After she had left, I would play ‘Opus 4’ a few times, then Glass’s ‘Koyaanisqatsi’ up to around the mid-point where it starts to drive you insane, then set forth about midnight to a gay bar in Kolonaki, where the lads were up-front and horny in a way utterly unexampled in Cambridge’s lone gay club at the time. Nobody did the pussyfooting 'do you come here often/can I buy you a drink?' bit that I was used to and so hated. On the first evening I was approached within fifteen minutes by a gorgeous young man called Michalis. He observed strict protocol:
1) 'What's your name?' 'Steve'
2) 'What's your zodiac sign?' 'Pisces.' Eh? 'Fish!'
3) 'Have you got a place?' 'Certainly have.'
And we were away to the dóma for erotic fireworks, no messing. ‘Fucky Nell,’ I thought, ‘Sod Cambridge, I’m moving here as soon as I possibly can.’ I kept his underpants as a souvenir.
The following evening Michalis said ‘I have a friend who likes you’ and introduced me to Yannis, with whom I went back to the old dóma for another night of raging lust. Wine, men and song: this was the life. Yet truly in the midst of life we are in death, for fifteen minutes after I had tipped Yannis out into the night, Artemis returned early. While the lad and I had been at one another like starving men attacking a roast, she had been stuffing cotton wool up the arsehole of her newly deceased patient. I should explain for those unfamiliar with postmortem care that packing the back passage with cotton wool is standard procedure, not just a desperate way to pass the time on your shift. Every apokleistikí got a day off when her patient slipped off the perch, and later we hurtled round Athens on Epaminondas and went to buy meat and fish at the central market, a stinking hall of skinned corpses swinging on hooks, their guts piled red, white and blue, their shiny, chocolate-coloured livers and kidneys dribbling juice on bloody marble slabs. Slithery scraps of fat and flesh were squashed into the dust on the floor. It was like a mass execution of traitors.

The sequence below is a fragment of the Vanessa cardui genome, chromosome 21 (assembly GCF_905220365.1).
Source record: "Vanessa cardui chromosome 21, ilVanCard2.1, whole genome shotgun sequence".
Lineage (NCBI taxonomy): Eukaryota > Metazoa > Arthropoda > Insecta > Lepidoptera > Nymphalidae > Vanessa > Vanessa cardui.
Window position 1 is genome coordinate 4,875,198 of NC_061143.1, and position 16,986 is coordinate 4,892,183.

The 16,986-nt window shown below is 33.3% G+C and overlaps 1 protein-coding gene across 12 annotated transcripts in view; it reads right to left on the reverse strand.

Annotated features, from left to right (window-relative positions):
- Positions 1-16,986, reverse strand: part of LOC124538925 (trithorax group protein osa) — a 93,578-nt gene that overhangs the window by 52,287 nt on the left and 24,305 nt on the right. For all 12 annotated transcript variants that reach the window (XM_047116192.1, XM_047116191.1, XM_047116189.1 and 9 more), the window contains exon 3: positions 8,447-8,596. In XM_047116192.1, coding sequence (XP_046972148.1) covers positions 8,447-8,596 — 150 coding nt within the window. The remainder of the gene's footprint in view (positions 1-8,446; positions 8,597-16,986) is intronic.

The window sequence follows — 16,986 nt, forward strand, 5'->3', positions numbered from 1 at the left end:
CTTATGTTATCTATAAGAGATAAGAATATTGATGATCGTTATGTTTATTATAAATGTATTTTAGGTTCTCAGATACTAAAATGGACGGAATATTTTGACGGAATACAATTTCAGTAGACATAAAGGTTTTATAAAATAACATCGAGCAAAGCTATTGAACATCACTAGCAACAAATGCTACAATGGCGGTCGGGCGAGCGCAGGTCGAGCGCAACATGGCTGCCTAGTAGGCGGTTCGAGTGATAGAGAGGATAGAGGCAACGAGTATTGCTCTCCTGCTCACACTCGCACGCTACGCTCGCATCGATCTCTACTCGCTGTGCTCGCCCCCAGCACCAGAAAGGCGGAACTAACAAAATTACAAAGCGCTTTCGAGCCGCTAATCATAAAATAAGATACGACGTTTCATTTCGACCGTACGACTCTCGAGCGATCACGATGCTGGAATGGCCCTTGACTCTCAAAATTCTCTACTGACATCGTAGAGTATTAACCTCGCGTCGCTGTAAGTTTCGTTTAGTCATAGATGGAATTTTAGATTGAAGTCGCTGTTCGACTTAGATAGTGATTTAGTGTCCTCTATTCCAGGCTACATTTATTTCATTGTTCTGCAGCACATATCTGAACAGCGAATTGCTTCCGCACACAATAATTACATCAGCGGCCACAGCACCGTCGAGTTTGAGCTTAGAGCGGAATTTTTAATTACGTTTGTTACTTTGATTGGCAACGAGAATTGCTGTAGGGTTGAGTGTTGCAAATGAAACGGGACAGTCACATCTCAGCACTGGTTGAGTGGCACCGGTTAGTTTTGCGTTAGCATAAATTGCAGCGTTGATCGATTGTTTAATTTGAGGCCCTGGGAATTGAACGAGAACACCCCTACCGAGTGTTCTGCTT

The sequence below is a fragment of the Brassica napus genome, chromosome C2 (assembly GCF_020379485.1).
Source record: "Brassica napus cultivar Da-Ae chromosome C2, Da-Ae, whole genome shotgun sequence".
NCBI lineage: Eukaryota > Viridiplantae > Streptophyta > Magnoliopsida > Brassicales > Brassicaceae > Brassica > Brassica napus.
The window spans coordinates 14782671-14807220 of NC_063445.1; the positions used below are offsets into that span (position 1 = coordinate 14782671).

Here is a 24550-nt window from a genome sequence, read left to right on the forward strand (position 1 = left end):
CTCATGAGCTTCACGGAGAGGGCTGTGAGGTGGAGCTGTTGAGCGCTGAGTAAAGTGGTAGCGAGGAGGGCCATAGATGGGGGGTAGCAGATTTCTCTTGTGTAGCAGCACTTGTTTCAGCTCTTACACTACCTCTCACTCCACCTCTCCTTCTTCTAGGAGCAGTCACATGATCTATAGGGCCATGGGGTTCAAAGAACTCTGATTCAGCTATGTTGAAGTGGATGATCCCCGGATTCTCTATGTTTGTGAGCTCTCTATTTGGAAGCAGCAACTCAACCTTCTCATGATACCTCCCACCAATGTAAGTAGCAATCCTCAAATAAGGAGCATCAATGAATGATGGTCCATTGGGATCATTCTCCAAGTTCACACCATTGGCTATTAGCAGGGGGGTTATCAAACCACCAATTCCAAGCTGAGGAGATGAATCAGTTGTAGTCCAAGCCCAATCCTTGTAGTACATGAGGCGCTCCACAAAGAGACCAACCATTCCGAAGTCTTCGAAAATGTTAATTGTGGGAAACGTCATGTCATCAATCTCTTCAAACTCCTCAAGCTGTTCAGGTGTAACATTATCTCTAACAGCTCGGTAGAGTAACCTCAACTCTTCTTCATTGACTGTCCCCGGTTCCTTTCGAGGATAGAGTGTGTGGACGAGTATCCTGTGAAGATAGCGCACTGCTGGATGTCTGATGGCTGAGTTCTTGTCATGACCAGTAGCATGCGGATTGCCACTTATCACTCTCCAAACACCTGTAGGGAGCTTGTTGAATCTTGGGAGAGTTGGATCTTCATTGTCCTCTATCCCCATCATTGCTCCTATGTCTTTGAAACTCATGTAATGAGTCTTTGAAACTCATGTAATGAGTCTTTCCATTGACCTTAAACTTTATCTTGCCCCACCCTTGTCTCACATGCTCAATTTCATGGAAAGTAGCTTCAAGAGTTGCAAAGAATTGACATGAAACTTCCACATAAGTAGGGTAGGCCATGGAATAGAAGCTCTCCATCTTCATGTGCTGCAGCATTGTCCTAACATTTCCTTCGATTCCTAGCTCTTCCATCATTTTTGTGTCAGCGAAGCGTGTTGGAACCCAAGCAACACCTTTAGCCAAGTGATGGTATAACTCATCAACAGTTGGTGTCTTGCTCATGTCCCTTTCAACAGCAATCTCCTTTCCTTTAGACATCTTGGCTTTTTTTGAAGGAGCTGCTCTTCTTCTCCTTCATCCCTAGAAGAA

Well, anyway, that quaint little piece of music heard once again this morning reminded me that I committed myself to living in Greece because the 29 year-old me wanted wine, chaos and cock, all more readily and cheaply available in Athens than in Cambridge, above job security, a bank account and a pension scheme, God help us.
I mentioned our boozy dinners of September 1988 to Artemis last time I saw her. Now retired and serious and teetotal, she shook her head ruefully at the irresponsibility of belting through Athens on Epaminondas, sozzled. I feel a pang of nostalgia for those nights, though, on hearing that odd little song: the smell of frying squid, the grassy olive oil on the salad, the sluicing down of ice-cold retsina, the tangled necklaces of lights spread out below us all the way to the sea, the thought of horny, handsome lads and the waiting for midnight when I would set out to see if I might get off with one. Them were t'days.
|Lovely photo of Artemis in 2012, looking arty.|
* 'με το κιλό' = 'by the kilo' but that sounds wrong in English.